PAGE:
Due to prolonged time in vacancy, reduced service offering and therefore reduced overall revenue, the Parish Share for the year was not paid in full and a reduced payment was made. Payment of the Parish Share in full would have resulted in a shortfall in the year and a further reduction in overall assets. As of January 2024, services have been reduced still further so church income will continue to fall. A continuation of the reduced Parish Share is therefore prudent

St Mary the Virgin, Rimpton, our building and churchyard

Our beautiful Grade I ancient church lies in a tranquil setting on the eastern edge of the village with fine views towards Cadbury Castle to the east. The lower part of the tower dates from the second half of the 13thcentury, with major alterations to the tower and the nave around 1500 AD and the north transept added in the 19th century. A well-maintained village church, in need of a relatively small amount of internal plasterwork and painting.

The churchyard is open and is also well maintained regularly by a gardener who is paid mainly by the parish council (civic).


Mudford, the largest village in the benefice, lies on a busy A-road, very close to Yeovil, but it retains a largely rural character, especially in the surrounding hamlets. At present, the population is stable, although there are plans afoot for two large developments on the outskirts where the parish boundary meets the Yeovil conurbation.

There is a popular pub and a small complex of business units. Sadly, the village shop has closed. We have a large well-kept recreation ground and a small but attractive and characterful Village Hall, housed in a Victorian school building, which has been modernised and upgraded. There is a good sense of community, with a range of regular activities, as well as occasional large-scale events, although there is perhaps more on offer for older people than for working folk and families. The Parish Council, Village Hall Committee and Church work closely together and there is considerable overlap of personnel, for example the Chair of the Village Hall Committee is on the PCC, and one of the churchwardens serves on the Parish Council.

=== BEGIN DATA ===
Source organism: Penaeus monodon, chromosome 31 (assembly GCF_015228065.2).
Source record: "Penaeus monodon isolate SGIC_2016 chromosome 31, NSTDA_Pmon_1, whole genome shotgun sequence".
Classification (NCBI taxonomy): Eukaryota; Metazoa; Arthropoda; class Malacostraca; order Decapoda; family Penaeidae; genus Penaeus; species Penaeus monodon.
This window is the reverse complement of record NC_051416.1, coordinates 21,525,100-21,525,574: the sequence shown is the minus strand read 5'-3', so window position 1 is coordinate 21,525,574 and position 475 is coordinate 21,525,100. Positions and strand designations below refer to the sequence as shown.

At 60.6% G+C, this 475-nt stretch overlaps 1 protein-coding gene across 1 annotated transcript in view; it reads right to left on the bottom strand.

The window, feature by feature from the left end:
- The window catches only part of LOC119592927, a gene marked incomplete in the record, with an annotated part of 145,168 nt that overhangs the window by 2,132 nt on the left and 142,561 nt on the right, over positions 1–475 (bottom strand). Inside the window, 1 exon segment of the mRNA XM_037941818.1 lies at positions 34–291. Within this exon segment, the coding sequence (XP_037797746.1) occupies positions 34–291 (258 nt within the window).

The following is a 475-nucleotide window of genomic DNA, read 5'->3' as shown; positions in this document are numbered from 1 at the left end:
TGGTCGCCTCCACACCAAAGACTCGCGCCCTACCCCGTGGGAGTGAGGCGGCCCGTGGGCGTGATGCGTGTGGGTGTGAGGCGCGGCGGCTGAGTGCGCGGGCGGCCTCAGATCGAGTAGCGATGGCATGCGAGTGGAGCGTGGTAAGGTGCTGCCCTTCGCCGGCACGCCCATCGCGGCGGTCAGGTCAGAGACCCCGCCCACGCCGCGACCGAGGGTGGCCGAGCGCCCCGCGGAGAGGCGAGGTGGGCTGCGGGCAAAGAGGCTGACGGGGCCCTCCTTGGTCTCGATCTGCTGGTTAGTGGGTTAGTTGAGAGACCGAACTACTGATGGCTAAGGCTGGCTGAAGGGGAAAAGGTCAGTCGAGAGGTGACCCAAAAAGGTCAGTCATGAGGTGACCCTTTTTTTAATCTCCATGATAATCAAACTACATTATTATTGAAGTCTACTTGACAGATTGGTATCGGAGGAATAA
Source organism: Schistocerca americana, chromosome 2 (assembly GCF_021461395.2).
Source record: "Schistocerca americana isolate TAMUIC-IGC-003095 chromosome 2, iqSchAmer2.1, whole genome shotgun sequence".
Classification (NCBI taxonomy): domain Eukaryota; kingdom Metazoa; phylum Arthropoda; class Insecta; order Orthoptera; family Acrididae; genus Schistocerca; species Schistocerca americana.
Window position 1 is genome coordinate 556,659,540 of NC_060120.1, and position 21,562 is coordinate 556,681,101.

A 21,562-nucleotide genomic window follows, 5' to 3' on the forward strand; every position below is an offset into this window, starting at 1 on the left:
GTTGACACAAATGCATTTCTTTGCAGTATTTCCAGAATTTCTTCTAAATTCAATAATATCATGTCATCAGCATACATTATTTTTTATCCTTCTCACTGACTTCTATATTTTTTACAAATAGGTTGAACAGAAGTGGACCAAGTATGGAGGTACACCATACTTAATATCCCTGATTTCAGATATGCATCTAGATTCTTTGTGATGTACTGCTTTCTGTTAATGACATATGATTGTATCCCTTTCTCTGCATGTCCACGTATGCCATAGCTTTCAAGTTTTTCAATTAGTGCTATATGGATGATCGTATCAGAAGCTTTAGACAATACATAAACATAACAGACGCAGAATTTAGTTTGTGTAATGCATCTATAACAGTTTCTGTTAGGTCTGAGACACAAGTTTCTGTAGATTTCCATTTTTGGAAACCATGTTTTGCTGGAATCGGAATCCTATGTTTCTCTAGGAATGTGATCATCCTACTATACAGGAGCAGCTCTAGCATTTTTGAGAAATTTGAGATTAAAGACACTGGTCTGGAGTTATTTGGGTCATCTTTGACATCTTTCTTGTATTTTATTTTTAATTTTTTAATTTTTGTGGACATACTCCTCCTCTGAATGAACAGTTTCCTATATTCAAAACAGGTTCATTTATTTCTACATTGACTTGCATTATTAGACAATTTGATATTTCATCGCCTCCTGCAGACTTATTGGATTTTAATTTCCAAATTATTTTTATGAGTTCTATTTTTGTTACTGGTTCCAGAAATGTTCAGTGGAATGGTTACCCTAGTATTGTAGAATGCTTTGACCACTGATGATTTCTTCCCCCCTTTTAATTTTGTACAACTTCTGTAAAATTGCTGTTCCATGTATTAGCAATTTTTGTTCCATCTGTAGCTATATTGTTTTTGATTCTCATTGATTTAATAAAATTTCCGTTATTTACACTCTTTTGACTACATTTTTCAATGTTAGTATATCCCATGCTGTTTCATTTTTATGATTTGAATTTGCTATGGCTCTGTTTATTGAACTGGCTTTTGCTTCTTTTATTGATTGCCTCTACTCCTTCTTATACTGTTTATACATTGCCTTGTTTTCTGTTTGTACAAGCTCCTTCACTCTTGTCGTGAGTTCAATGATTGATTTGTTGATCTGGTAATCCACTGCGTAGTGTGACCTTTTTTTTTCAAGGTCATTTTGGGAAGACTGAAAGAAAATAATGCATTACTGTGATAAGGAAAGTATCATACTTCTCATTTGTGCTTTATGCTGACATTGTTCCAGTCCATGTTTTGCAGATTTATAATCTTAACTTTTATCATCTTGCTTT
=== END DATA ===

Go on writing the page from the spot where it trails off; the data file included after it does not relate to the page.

Church Life and Ministry

Our congregation is tiny and elderly, but we have a range of skills and talents that we endeavour to use in the service of God and of our neighbours. There is a church bookstall at the popular village café and church members assist with and support village events. We also visit, shop for, and give lifts to older, sick and disabled folk … but we are also conscious that there are many local people we never meet.

We have a website and a monthly newsletter, and advertise events on posters, but there are gaps in our communications, and we are told people sometimes miss things because they do not know about them.

We try to do what God is calling us to do, seeking to respond when new opportunities arise, for example the Jubilee celebrations, both in the hall and at the church, saw people of all ages working together to pull off events that were attractive to all. However, we are conscious that, although our Christian beliefs and church membership are well known, talking about faith outside of church groups is rare, and we lack expertise in opening such conversations with non-church-going people.

We have some established worship initiatives, which are appreciated by people who do not normally attend church, such our All Souls Service remembering loved ones who have died.  All are welcome but we send invitations to recently bereaved families. Our Christmas Eve Christingle/Crib Service is exceptionally well-attended and puts Christ at the start of many families’ Christmas celebrations.

Above all, St Mary’s has a great reputation for friendliness; people stay for coffee and a chat after worship and our social events are generally popular and well-attended. Both wardens and the treasurer/secretary of the PCC make up our Lay Ministry Team which meets regularly to consider all aspects of ministry and mission, including organising the Home Study Group, which meets in public in the lounge of the local sheltered housing scheme. All are welcome to attend.